Now, just for fun and a chance to win a free copy of my new novel, Not By Sight, choose one of the questions I’ve listed below and answer in a comment: 1) In a sentence, describe a scene from the novel you’re currently reading that really drew you into the story. 2) In a sentence, name a scene from a previous novel that affected you deeply and tell us why.
Not by Sight
In the spring of 1917, all of Britain's attention is on the WWI war front and the thousands of young men serving their country on the front lines. Jack Benningham, dashing heir to the Earl of Stonebrooke, is young and able-bodied but refuses to enlist despite the contempt of his peers.
A wealthy young suffragette, Grace Mabry will do anything to assist her country's cause. Men like Jack infuriate her when she thinks of her own brother fighting in the trenches of France, so she has no reservations about handing him a white feather of cowardice at a posh masquerade ball.
But Grace could not anticipate the danger and betrayal set into motion by her actions, and soon she and Jack are forced to learn the true meaning of courage when the war raging overseas suddenly strikes much closer to home and their fervent beliefs become a matter of life and death.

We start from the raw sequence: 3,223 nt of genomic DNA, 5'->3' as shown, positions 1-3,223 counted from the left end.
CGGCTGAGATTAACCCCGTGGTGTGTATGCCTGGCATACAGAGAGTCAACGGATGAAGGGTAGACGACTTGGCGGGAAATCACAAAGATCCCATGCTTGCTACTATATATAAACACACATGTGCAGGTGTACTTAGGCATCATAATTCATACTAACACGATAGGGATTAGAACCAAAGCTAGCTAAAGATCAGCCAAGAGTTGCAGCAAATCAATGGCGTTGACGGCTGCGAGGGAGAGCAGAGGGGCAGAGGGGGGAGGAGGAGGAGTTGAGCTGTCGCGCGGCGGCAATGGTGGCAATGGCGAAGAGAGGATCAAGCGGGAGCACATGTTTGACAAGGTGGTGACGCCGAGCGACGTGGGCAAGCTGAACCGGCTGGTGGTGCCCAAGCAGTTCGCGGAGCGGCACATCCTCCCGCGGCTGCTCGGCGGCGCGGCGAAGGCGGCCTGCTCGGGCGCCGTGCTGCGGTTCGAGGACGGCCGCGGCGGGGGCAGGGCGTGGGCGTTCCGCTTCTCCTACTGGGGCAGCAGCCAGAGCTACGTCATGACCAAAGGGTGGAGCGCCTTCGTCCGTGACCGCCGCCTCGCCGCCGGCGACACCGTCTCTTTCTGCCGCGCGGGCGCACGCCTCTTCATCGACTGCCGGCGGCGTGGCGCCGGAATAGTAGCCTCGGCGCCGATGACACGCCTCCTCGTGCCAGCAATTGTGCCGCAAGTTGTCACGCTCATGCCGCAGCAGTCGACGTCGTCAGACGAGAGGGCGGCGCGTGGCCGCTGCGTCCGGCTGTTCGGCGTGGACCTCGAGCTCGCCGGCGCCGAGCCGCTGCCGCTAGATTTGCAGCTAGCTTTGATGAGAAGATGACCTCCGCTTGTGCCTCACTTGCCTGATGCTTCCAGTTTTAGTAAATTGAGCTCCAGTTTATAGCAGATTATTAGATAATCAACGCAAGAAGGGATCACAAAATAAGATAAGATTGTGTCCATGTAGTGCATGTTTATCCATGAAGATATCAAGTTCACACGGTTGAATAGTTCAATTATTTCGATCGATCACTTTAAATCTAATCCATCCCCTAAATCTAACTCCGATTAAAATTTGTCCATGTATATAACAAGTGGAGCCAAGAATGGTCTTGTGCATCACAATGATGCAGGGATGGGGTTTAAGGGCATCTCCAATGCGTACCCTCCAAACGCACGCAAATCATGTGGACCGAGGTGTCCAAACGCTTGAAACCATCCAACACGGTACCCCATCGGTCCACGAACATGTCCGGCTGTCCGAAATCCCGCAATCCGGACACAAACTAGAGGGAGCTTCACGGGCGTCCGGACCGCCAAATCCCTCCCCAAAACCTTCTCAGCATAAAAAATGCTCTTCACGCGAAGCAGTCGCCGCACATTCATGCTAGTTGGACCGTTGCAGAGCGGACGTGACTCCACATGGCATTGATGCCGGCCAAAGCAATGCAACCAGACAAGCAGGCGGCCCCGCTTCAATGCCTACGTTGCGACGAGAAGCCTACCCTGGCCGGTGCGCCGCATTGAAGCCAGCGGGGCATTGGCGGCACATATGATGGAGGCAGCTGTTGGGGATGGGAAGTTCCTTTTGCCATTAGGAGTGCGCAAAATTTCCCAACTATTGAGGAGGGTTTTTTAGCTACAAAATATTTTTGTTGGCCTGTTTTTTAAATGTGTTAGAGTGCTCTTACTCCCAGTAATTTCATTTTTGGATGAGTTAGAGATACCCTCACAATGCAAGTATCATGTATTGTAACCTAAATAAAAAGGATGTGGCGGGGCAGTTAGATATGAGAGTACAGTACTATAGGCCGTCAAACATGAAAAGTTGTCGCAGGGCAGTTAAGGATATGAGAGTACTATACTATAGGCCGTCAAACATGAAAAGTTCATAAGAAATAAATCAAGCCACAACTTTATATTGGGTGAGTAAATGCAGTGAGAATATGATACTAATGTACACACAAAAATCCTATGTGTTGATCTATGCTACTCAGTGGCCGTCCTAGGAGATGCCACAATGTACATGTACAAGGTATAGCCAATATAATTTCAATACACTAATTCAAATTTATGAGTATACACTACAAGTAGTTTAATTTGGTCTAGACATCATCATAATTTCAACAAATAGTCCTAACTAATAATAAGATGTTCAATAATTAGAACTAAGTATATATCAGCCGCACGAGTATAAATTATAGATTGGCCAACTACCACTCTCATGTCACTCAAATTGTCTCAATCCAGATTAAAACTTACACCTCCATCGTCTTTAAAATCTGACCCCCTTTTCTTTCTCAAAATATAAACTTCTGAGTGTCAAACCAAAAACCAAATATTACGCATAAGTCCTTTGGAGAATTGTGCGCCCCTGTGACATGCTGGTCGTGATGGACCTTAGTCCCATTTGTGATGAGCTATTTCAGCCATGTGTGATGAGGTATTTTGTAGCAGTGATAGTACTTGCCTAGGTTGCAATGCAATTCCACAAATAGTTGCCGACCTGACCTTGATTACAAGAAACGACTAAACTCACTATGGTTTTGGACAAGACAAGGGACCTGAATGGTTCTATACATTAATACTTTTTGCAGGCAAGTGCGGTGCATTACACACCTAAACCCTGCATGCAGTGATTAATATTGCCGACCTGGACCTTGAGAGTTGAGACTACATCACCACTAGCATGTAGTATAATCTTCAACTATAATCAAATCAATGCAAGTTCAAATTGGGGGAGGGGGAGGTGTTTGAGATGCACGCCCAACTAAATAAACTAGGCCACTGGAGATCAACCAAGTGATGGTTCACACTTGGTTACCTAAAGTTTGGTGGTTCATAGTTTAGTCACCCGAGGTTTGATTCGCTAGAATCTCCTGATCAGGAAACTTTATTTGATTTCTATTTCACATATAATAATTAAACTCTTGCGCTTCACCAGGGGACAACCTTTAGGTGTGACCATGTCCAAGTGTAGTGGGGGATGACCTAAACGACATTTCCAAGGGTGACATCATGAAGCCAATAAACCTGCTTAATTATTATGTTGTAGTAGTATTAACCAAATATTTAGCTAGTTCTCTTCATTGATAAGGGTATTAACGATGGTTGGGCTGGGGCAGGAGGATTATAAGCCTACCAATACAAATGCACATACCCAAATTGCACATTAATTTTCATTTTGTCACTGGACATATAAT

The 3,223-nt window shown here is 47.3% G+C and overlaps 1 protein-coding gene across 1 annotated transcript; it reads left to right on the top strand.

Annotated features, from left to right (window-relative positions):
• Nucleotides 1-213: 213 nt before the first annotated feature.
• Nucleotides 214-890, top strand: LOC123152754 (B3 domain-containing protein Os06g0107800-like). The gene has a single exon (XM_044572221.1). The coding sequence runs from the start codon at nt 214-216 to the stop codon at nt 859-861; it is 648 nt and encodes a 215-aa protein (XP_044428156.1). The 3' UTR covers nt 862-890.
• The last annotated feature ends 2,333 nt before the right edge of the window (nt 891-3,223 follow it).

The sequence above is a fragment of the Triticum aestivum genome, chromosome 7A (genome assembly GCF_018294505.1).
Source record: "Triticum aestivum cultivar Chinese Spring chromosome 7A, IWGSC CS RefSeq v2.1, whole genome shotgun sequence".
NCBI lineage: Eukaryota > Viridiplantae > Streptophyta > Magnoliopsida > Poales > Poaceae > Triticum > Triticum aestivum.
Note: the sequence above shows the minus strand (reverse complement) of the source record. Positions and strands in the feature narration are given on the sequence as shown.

A Florida girl and former bookseller, Kate Breslin migrated to the Pacific Northwest where she lives with her guitarist husband and a persnickety cat. Author of travel articles and award-winning poetry, Kate received Christian Retailing's 2015 Best Award for first time author, and her debut novel, For Such A Time, is a Christy award, RITA award, and Carol award finalist. Kate's second novel, Not By Sight, will release in August, 2015. When she's not writing inspirational fiction, Kate enjoys reading or taking long walks in Washington's beautiful woodlands. She also likes traveling to new places, both within the U.S. and abroad, having toured Greece, Rome, and much of Western Europe. New destinations make for fresh story ideas. Please visit her at www.katebreslin.com.